More than a decade of grousing about product management


selective focus photography of a speedometer
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The Dude reflects on the role of dashboards in product management, questioning their ability to provide meaningful insights and preferring a more in-depth analysis of data.

The Dude is not sure when he saw his first dashboard, but he is sure that when he saw it, it wasn’t a revelatory or religious experience. It probably was in some staff meeting, and it was probably some peer group creating a single slide (because back then it was all PowerPoint) and was manually assembled from operational data.

Fast forward to today, and with cloud services, big data analytics, and myriad potential vehicles to create and maintain Dashboards, the concept has become legend.

But how does the concept of dashboards relate to product management?


Before going too deep into this topic, it is worth it to spend a few moments to get our arms around what is a dashboard.

In short, it is the distillation of data (operational data, engineering resource utilization, tracking to plan data, etc) into a single, crisp status update. The goal is to create a single slide that at a glance tells the story. Are we on track? Are there concerns?  What is the progress?

The Dude has long had to assemble and maintain dashboards for his communications with executives. This was always considered “table stakes“.

If you consider the original dashboard, that in an automobile, the concept is pretty simple. You have a place to glace at where you can learn speed, fuel tank levels, warning lights, and the distance traveled.

The Modern Era

The new twist is tied to the modern enterprise. Enterprises generate enormous volumes of data. Sales figures, production data, development velocity, employee efficiency, among many others.

This has spawned first the rise of Business Intelligence (BI) systems, that allowed the casual perusal of this ocean of data to look for important trends, or metrics. The early BI systems had rudimentary reporting and charting functions, that have become increasingly better to use, and to consume.

However, this opened the door for products that create what are essentially dashboards. Automating the sorting/sifting/refining of data, and adding a slick presentation layer to get concise, elegant, and impactful data view that executives can use to track organizational efficiencies, and health.

Tableau is one such product. And the Dude can attest that it is slick and works really well. (note: The Dude is a consumer, he doesn’t have access to create or modify the panels that he has access to, he is a consumer of the dashboard)

Product Management implications

Where the Dude is currently working, Tableau is used to build a snapshot dashboard for the leadership. One of the “panels” in this dashboard is relevant to the key products they Dude’s team (he and his peers) work on.

While this panel is useful, it is, in essence, what all dashboards are, a snapshot, built from analyses and manipulations of the ERP data. Yes, there are some gleanings that can be extracted, and as they are interactive, you can play some ‘what if’ games.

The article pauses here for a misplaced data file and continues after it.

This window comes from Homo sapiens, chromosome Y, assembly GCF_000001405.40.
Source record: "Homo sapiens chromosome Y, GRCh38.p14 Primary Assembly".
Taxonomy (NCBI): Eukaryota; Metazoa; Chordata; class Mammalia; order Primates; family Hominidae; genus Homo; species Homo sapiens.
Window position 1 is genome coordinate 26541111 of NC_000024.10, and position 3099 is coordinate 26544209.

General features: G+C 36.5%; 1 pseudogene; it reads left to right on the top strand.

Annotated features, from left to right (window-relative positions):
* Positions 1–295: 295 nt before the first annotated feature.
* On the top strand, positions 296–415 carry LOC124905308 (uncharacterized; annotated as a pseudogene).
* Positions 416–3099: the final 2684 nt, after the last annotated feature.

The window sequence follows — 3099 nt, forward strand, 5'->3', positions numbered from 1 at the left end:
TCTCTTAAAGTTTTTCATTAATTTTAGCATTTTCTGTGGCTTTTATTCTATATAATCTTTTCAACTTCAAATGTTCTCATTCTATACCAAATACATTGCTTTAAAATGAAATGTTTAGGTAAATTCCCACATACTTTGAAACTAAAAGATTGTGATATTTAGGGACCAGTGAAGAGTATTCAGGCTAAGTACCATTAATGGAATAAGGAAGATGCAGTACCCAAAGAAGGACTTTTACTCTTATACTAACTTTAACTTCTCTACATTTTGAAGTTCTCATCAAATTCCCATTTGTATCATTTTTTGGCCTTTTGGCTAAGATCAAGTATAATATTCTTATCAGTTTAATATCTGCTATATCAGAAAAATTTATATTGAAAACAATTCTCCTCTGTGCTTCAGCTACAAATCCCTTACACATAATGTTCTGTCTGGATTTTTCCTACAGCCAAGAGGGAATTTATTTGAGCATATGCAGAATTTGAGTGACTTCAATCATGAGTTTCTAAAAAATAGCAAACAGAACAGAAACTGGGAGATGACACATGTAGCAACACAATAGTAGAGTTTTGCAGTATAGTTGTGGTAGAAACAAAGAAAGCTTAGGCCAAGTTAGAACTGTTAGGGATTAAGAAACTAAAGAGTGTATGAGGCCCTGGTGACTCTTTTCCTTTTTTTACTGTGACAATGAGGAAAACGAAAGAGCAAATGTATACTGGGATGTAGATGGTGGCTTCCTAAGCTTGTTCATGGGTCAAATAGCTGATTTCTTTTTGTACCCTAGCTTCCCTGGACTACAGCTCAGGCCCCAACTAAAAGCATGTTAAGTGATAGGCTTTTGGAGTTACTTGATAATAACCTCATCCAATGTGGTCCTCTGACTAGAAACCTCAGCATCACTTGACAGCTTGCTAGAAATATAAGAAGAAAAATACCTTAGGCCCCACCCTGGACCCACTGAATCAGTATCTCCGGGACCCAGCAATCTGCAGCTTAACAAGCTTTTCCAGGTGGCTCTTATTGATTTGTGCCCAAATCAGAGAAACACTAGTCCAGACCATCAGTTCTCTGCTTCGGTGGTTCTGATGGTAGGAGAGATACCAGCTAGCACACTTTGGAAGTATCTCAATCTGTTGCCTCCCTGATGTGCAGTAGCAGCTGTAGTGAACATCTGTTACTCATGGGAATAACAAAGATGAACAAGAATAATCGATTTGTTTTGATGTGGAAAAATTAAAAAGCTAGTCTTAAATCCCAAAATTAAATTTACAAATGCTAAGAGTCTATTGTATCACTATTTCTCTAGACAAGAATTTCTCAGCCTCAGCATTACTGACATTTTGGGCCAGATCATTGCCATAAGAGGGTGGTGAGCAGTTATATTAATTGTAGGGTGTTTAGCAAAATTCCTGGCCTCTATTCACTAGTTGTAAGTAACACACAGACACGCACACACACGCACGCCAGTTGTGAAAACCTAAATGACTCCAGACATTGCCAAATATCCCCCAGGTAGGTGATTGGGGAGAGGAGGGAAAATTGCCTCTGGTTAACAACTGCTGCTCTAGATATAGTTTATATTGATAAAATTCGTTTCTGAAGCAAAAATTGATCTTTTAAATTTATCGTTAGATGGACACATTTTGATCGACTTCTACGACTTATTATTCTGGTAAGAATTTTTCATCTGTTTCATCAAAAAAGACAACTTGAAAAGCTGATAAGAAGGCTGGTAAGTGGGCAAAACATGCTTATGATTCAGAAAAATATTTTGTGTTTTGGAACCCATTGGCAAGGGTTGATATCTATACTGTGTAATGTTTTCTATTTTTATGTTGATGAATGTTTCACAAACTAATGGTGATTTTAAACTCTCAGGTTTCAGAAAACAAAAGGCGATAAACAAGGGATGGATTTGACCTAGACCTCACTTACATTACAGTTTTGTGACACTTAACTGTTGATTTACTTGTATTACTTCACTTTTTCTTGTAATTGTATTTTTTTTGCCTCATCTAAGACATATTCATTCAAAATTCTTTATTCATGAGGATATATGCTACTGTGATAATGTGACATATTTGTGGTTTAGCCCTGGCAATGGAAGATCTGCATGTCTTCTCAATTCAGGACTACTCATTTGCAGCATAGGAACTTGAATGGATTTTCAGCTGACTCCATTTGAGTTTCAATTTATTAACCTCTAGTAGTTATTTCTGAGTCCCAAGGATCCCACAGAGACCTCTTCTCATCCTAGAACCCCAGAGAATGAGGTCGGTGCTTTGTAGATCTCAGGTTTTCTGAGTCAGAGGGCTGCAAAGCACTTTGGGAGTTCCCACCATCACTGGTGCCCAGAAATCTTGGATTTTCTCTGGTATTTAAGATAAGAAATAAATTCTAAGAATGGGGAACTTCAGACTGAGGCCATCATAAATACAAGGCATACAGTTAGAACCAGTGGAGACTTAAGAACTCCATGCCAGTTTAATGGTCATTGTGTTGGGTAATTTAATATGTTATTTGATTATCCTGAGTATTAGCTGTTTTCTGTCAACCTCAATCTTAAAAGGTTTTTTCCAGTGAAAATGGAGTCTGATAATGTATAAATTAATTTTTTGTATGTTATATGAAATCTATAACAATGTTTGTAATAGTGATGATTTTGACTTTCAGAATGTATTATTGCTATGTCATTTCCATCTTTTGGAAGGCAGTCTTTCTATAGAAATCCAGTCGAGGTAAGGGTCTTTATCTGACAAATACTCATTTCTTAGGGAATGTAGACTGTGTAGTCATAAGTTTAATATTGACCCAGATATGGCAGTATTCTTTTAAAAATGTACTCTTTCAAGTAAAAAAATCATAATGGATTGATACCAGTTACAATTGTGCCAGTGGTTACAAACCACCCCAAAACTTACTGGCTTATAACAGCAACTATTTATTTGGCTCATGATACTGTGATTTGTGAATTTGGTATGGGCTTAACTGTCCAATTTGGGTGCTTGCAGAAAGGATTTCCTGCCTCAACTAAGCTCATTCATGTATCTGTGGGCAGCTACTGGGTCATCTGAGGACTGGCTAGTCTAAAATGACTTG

That is useful, but it isn’t what the Dude needs to run his product. So, he goes back to his roots, and just downloads the entire data-set underneath. Why did 3rd quarter sales drop 22%? Is the recent increase in bookings tied to any macro trend, or is it a one off? Are our marketing efforts leading to increased activity?

These questions can often be answered from the data. But the act of creating a dashboard reduces this data to a high-level overview, obfuscating the why behind a pretty presentation layer graphic.

Why is the Dude blathering on about this?

Good question indeed. He is blathering on about it because his peers are trying to get the tools team to build custom dashboards for the PM team. This is in an attempt to reduce their need to regularly dive into the data, and construct stories to explain the phenomenon with their products. The Dude can sympathize, as at any large company, the number of data sources, and their accuracy can be suspect. The Dude is often frustrated that two sources of the same data are often at odds. But that is life.

The Dude feels that this attempt to distill into a sterile view the data is misguided. Yes, if you have a specific need, the consultants can build you a panel, or modify an existing one for you. But in the Dude’s experience, much of the data diving he needs isn’t some analysis that is done regularly (or repeatably). It is an exploratory effort to build models that explain phenomena, or behaviors. He is looking for glitches in the matrix.

Part of what makes the Dude effective in product management is getting close to those numbers, rolling around and getting dirty with them, and truly grokking what story they tell. Hiding the data behind a pretty fa├žade doesn’t provide this.

It pains him to see his peers push to sanitize that intimacy with the data from their daily existence. How on earth will they really understand what is going on?

Yes, the Dude loves tools, and data visualization is awesome. But never forget that at its core, all that the visualization tools do is distill, represent, and display data. No lines to be read between, no kernels of truth to discover, and when asked by an executive, you can’t just point to the dashboard. You need to answer with specifics and use the data to justify your efforts.

Use tools smart.

Don’t rely solely on the black box.

If dashboards, automated data analysis, and reporting tools by a “Business Analyst” can replace your role in the eyes of senior management, you’re likely going to be made obsolete.

Written by

A crusty veteran from the product management trenches. Plenty of salty language, references to cannabis, and a connoisseur of White Russian cocktails

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Written by pmdude